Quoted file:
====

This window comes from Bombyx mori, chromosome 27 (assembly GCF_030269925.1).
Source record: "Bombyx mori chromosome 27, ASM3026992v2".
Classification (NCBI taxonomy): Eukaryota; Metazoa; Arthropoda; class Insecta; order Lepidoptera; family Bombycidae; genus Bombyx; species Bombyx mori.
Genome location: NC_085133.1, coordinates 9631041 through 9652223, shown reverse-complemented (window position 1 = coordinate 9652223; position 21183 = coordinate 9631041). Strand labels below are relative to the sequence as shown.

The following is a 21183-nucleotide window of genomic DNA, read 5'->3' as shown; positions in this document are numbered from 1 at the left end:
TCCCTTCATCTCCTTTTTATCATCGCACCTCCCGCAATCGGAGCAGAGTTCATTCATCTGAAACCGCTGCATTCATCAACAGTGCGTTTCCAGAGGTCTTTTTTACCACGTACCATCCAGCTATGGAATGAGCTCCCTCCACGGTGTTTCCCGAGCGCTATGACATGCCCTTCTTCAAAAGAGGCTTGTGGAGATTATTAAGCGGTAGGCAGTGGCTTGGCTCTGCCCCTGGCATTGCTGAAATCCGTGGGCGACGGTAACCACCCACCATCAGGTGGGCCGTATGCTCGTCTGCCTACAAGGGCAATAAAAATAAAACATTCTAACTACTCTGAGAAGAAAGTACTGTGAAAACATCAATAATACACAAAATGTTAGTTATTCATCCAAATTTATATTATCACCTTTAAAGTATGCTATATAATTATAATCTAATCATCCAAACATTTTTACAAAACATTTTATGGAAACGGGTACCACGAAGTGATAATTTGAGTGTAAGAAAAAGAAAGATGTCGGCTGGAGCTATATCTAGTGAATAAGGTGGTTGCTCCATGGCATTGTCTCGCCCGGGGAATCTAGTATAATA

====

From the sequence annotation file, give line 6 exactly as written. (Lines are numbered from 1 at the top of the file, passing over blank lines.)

TCCCTTCATCTCCTTTTTATCATCGCACCTCCCGCAATCGGAGCAGAGTTCATTCATCTGAAACCGCTGCATTCATCAACAGTGCGTTTCCAGAGGTCTTTTTTACCACGTACCATCCAGCTATGGAATGAGCTCCCTCCACGGTGTTTCCCGAGCGCTATGACATGCCCTTCTTCAAAAGAGGCTTGTGGAGATTATTAAGCGGTAGGCAGTGGCTTGGCTCTGCCCCTGGCATTGCTGAAATCCGTGGGCGACGGTAACCACCCACCATCAGGTGGGCCGTATGCTCGTCTGCCTACAAGGGCAATAAAAATAAAACATTCTAACTACTCTGAGAAGAAAGTACTGTGAAAACATCAATAATACACAAAATGTTAGTTATTCATCCAAATTTATATTATCACCTTTAAAGTATGCTATATAATTATAATCTAATCATCCAAACATTTTTACAAAACATTTTATGGAAACGGGTACCACGAAGTGATAATTTGAGTGTAAGAAAAAGAAAGATGTCGGCTGGAGCTATATCTAGTGAATAAGGTGGTTGCTCCATGGCATTGTCTCGCCCGGGGAATCTAGTATAATA